We want to take the best of both labor and com­mu­ni­ty orga­ni­za­tions to devel­op into a sin­gu­lar orga­ni­za­tion that will be trans­for­ma­tive … for OUR Wal­mart and for work­er orga­ni­za­tions in this coun­try,” he said.

Com­pared to most unions, Schlade­man envi­sions OUR Wal­mart as rely­ing less on staff and more on self-orga­ni­za­tion of work­ers by work­ers, some of whom may func­tion as part-time paid orga­niz­ers. Also, since Wal­mart con­tin­ues to fire work­ers who are lead­ers or fight for rights of fel­low asso­ciates,” OUR Wal­mart wants to be able to turn such attacks into ways of strength­en­ing the orga­ni­za­tion and work­ers’ resis­tance to Wal­mart fear campaigns.

Our main goal when a leader is fired is to sup­port them in their fight to get their job back,” he said. There are fired lead­ers with oth­er jobs, some work­ing on the cam­paign, and there’s a hard­ship fund for three months. Our goal is to turn every fired work­er into an organizer.”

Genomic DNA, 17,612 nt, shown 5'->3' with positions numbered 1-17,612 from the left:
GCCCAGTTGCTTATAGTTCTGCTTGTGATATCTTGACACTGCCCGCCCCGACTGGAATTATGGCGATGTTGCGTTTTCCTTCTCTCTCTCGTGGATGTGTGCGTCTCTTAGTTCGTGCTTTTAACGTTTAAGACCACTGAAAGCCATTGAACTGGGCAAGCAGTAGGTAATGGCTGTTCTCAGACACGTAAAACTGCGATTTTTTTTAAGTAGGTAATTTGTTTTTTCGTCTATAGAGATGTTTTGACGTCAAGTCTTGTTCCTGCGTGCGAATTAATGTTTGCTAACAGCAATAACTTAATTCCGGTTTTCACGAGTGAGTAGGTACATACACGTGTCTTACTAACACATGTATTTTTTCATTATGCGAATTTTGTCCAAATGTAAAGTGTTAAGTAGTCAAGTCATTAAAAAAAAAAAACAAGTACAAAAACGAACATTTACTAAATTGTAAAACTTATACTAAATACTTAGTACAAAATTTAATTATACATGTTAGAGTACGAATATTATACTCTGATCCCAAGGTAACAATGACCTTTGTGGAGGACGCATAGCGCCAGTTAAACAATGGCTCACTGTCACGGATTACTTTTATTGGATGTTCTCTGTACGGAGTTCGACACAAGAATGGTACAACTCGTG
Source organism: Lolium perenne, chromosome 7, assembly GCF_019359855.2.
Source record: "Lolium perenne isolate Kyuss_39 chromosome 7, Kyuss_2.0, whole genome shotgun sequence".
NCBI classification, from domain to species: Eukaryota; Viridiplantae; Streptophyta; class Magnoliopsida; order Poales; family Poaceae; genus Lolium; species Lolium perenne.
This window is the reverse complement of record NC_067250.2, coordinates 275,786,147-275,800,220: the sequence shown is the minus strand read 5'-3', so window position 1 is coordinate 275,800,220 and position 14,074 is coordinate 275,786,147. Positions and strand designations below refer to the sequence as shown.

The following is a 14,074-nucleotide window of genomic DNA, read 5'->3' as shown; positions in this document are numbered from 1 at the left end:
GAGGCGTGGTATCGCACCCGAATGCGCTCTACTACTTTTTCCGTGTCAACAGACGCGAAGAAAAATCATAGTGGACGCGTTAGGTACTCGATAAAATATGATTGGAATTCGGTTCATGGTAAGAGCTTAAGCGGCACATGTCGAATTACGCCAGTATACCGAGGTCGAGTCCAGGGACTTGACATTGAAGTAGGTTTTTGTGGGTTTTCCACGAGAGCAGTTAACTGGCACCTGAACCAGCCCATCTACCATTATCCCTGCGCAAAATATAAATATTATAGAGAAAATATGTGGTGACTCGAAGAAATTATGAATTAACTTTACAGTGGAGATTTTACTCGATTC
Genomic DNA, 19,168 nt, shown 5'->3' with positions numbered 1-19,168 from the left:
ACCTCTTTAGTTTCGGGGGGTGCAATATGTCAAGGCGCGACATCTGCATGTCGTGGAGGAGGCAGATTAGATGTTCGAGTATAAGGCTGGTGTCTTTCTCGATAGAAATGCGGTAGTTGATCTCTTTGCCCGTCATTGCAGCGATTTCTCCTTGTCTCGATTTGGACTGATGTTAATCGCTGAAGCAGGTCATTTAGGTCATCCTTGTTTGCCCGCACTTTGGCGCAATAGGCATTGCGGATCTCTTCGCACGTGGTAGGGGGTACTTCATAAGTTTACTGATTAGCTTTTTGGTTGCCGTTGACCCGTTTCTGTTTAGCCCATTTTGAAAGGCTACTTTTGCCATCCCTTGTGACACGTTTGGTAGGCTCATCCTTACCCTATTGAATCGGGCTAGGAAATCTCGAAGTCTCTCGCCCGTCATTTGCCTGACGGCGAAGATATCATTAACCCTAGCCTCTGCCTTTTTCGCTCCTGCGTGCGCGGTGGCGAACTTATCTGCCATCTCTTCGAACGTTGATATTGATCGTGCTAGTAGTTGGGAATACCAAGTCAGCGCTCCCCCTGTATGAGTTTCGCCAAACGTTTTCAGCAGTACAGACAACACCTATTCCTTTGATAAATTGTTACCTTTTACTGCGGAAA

Despite Walmart’s con­tin­ued attacks on the group and its sup­port­ers, OUR Wal­mart has not only sur­vived but grown. Wal­mart has been in full-on attack mode, but OUR Wal­mart sur­vives and moves beyond where it was,” Schlade­man said. Each attack made the orga­ni­za­tion stronger.”

Schlade­man esti­mates that the com­pa­ny has fired around 100 OUR Wal­mart lead­ers and tried to neu­tral­ize crit­i­cisms by spend­ing large sums — $2.4 bil­lion in FY 2014 alone — on pub­lic rela­tions and adver­tis­ing trum­pet­ing Wal­mart as a great place to work. 

Nev­er­the­less, Wal­mart has had to make con­ces­sions to the pres­sure upon the busi­ness, most­ly from OUR Wal­mart. It is in the process of enact­ing a series of wage hikes, start­ing with boosts to $9 an hour this year and $10 next year for a half-mil­lion of its low­est paid work­ers (out of 1.4 mil­lion), changes in sched­ul­ing pol­i­cy, more accom­mo­dat­ing preg­nan­cy poli­cies (after OUR Walmart’s Respect the Bump” cam­paign).